International Phonetic Alphabet/English

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Distinctive signage found around pubs where only the usage of the International Phonetic Alphabet is mandatory.

The International Phonetic Alphabet is a set of phonetic notation which seems to have been invented solely to annoy anyone who had any sort of intentions to actually figure out how something is pronounced. It is never used, as anyone who would have the time to learn the full notation doesn't have any friends to talk to with it.

The symbols of the International Phonetic Alphabet are divided into three categories: America Letters, Weird Greek Letters, and Upside Down Made-up Letters.

Any sound can be written in the IPA, including the sound of clicking the tongue, gnashing one's teeth, engaging in open heart surgery, dying a bit inside, and even the sound of one hand clapping.

edit History

edit Origin

The IPA has been around as long as anyone can remember. It was unearthed in Gaul in ancient times, and when the people of Gaul attempted to use it to destroy the Roman Empire, it backfired, turning Gaul into France and making their language impossible to pronounce. Julius Caesar then found the IPA, and, although Elrond told him that it was evil and must be destroyed, he did not listen. He attacked Elrond with the IPA, and turned Elvish into this really weird language that only people who don't have a life would understand. Historians speculate that a similar event occurred during the birth of the Klingon race.

edit Modern International Phonetic Alphabet

The late 18th century saw a rebirth of the IPA and drunk peasants around England began to take it up, as a means to document their criminal activities without ending up in Her Majesty's Pleasure.

Here are some examples of the language in use and their translations:

    "wɒnt səm ˈstəʊlən ˈkɒdˌpisɪz?" - "Want some stolen codpieces?"
    "lɛts bləʊ ʌp ˈpɑ:ləmənt!" - "Lets blow up Parliament!"

However this did not work very well as, when spoken out loud, it sounded exactly the same as the English. The language soon died out, but some pub's cling to their traditions and enforce an IPA only policy. They can be identified by distinctive signage.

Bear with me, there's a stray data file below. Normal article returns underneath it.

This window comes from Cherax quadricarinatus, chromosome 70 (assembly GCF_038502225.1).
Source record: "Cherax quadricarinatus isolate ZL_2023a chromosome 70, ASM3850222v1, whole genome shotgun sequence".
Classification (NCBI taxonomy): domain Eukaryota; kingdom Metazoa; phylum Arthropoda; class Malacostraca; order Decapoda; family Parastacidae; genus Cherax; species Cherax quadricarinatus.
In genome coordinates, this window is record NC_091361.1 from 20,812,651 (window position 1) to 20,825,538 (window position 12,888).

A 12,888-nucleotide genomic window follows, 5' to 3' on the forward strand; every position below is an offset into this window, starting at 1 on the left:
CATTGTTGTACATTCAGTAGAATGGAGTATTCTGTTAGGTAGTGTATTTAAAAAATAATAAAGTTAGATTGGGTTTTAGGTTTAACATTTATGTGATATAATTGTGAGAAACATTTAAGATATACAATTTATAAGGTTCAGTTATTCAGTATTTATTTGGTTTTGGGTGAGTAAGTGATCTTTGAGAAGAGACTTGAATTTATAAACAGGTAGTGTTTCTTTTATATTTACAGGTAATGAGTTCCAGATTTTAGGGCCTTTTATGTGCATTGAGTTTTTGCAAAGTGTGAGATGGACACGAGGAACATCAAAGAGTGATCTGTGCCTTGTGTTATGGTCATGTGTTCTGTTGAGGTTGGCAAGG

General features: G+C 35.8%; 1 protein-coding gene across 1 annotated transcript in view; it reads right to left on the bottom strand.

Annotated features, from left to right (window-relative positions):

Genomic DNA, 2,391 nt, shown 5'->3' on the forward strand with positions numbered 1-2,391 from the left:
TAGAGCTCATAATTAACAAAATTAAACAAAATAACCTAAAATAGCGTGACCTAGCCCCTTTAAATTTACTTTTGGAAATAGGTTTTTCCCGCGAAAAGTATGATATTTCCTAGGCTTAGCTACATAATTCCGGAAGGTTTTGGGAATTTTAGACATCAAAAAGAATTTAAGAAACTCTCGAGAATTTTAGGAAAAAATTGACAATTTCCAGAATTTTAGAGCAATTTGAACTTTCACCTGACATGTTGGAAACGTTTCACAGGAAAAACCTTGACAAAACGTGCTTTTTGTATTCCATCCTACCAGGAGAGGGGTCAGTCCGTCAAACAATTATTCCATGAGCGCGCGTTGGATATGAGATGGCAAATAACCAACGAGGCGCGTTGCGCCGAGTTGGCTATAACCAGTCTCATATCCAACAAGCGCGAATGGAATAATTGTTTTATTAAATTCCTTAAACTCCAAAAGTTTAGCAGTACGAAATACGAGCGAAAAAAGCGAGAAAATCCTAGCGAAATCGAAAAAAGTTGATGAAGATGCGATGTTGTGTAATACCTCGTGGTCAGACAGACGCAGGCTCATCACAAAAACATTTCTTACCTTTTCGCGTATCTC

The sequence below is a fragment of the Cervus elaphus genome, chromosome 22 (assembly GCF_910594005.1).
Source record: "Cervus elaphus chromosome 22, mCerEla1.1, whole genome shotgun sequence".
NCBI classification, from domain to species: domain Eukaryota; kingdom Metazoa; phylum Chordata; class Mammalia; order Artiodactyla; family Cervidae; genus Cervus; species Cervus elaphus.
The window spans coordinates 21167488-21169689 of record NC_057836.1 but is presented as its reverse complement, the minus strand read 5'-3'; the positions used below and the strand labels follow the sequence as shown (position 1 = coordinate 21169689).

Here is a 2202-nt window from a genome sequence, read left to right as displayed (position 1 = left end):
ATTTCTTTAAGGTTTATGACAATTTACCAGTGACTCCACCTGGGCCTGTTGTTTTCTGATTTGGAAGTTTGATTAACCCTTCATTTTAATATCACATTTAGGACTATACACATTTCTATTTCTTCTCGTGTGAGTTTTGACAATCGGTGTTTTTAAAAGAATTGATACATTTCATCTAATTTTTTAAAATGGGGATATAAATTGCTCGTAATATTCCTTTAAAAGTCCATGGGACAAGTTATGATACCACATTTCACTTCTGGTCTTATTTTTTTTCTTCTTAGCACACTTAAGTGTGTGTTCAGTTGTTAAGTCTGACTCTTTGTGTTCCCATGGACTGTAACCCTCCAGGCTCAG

edit Symbols in the International Phonetic Alphabet

The symbols of the International Phonetic Alphabet are non-Euclidean insanities, and can't be grasped fully by any being residing in a dimension less than the twelfth. For some reason people in the 23rd Dimension suddenly aren't able to grasp it, but then in the 24th you can grasp it again. It's weird. But here's an overview of all of them. (WARNING! If your brain explodes while looking at these symbols, please refrain from viewing them.)

  • ɹ - Upside-Down "r". Pronounced like an "r", except upside down.
  • tʰ - tHH. Consonant-release diacritic.
  • a - a. Pronounced like seven "n"s in succession.
  • ẽ - Squiggle-e. Twist your toungue in a u-shape and make the sound of a heartbroken giraffe.
  • ʄ - Impossible to draw F. Pronounced like the entirety of the Brennu Njal's Saga, excluding every fifth word.
  • s͢θ - a. Pronounced like eight "n"s in succession.
  • aĦ - Jar-Jar. Draw back the tongue and choke on a bagel.
  • Ɗ/Ƌ Ə/Ǝ Ɠ Ħ Ɯ Ɲ Ɵ Ʈ Ʊ Ʋ Ʒ - Jay. Pronounced the way it looks.
  • ɮ/ɲ/ʝ - Same as ʒ/n/j, but you have to glue your tongue to the roof of your mouth first.
  • ʨ - Short for ajməkomjənɪst
  • Bilabials such as b (like a p sound) p (like a b sound), the sound in english known as th and several greek letters maybe toxic and therefore revlacements have to de found. until den we all have to talk like de jamaicans
  • ɸ/β - Bilabial fricatives (see Lesbian)

The letters of the International Phonetic Alphabet change depending on the weather, time, and marital status of the reader. Therefore, when a married person says, "d̚ tʲ dʲe̽ ɯ̽e̽ ɯ̽e̽ ɯ̽", a single person might think he meant "e̝ ɹ̝ ˔tʷ dʷtˠ dˠ", leading to a hilarious misunderstanding! Be careful when you use the International Phonetic Alphabet.

edit Usage

Although no one uses the IPA, several people have tried. Some of the more interesting cases are shown below:

edit Not To Be Confused With

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